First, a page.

01 May 2020: Lockdown plans to be revealed

Lockdown plans to be revealed

1st May: Highlights

  • Is the UK behind Europe and does it matter?
  • Fed and economy in perfect sync
  • Lagarde can do no more that play for time

Cautious approach could hit Sterling

Prime Minister Boris Johnson took charge at the daily press briefing yesterday to both reassure those concerned about the lifting of the lockdown too soon and promise business that the Government is on top of the economic fallout.

With the second three-week lockdown period ending next week various groups had expressed concern that the UK, which Johnson confirmed is now past the peak of infections, is falling behind the rest of Europe in lifting restrictions.

That may be the case by a week or two, but that question may not even be relevant in the long term. Taking Germany as an example, their lifting of lockdown restrictions has so far been limited to small shops, museums and zoos. That is not going to see the country leap ahead in industrial activity or manufacturing and the economy was hardly in prime condition before the lockdown.

At the press briefing, Johnson was asked if his prioritising of public health over the economy was going to see the UK suffer in the longer term?

He responded by saying that the Government’s priority has to be to protect the health of the population while considering the roadmap of how the lockdown will be lifted.

He announced that the plans for doing that will be announced next week. He was keen to emphasise that the plans will be released but with no committed timeframe.

Sterling remains driven by risk appetite and it rallied versus the dollar as both globally and nationally three is light at the end of te tunnel. It rose to a high of 1.2643 and closed at 1.2593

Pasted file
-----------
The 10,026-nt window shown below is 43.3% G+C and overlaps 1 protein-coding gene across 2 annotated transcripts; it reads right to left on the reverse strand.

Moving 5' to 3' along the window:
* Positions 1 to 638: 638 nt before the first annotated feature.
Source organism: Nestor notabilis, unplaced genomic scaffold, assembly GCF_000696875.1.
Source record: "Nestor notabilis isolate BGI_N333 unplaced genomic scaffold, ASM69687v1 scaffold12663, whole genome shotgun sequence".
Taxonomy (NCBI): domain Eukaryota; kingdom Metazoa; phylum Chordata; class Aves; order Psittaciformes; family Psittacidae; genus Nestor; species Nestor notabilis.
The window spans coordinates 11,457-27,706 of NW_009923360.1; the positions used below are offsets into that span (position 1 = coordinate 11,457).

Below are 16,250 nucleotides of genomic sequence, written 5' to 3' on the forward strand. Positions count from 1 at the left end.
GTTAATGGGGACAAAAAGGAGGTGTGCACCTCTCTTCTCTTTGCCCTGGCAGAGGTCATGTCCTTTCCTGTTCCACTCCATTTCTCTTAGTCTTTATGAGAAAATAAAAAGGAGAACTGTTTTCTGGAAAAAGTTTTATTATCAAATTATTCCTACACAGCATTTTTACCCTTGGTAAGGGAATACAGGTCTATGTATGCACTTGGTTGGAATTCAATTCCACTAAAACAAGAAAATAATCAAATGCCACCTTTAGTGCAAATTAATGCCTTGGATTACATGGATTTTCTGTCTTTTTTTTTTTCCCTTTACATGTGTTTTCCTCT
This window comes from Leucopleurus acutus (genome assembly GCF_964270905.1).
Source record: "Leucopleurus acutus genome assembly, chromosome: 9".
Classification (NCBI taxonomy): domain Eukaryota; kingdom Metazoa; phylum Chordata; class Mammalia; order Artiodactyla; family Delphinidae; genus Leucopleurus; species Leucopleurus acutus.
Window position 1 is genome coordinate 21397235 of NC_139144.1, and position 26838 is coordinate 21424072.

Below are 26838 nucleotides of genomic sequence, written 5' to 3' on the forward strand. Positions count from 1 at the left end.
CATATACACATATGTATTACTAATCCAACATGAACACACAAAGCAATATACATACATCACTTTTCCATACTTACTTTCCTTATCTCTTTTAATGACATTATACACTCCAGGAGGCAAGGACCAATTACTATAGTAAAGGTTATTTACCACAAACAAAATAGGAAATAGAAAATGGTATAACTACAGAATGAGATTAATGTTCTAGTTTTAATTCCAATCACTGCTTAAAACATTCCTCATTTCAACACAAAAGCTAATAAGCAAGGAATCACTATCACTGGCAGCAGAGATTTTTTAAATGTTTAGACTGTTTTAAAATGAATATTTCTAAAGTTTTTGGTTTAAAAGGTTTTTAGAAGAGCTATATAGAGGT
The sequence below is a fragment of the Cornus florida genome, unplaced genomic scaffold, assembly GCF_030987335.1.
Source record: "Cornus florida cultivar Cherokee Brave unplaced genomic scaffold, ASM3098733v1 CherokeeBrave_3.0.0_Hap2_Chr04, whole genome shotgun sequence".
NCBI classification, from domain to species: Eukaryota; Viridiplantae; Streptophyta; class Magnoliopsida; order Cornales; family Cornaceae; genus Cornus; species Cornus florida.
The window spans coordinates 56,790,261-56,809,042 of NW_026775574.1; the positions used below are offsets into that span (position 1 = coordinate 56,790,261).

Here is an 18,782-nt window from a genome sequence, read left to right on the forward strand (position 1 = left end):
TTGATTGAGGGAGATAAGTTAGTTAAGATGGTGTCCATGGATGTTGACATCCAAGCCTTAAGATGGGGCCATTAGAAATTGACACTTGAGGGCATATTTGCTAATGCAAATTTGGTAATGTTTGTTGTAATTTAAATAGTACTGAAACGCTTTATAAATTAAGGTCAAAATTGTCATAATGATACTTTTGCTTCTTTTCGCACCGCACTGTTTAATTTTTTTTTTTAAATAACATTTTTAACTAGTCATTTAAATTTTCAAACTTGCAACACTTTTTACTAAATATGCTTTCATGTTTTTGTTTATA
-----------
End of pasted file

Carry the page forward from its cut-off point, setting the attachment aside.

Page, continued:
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Public confident that the Fed is willing and able

In the relative chaos and confusion of 50 American States each going their own way, with a President who is unwilling or unable to either coordinate any Federal planning or response, there is one U.S. institution that stands head and shoulders above the rest; the Federal Reserve.

Exhibiting an understanding of the spread of the pandemic earlier than any other nation’s Central Bank and acting swiftly and decisively, Jerome Powell and the FOMC have struck exactly the right balance of action and reassurance.

This week’s FOMC meeting assured business and the population that going forward any further action will be taken as and when necessary.

Economists may have concerns about the open-ended nature of the QE plan but bringing a lawyer’s eye and attention to detail to the issue has been absolutely correct. President Trump may not have covered himself in glory in his first term, but appointing Powell could be his single best achievement.

Yesterday, Trump claimed to have seen evidence that the Covid-19 virus was created in a Wuhan Laboratory, although he is unable to confirm how it was released and if the spread was a mistake or a deliberate act. This contradicts to a large extent the view of the U.S intelligence services who already published their view that the virus was not either man-made of genetically modified.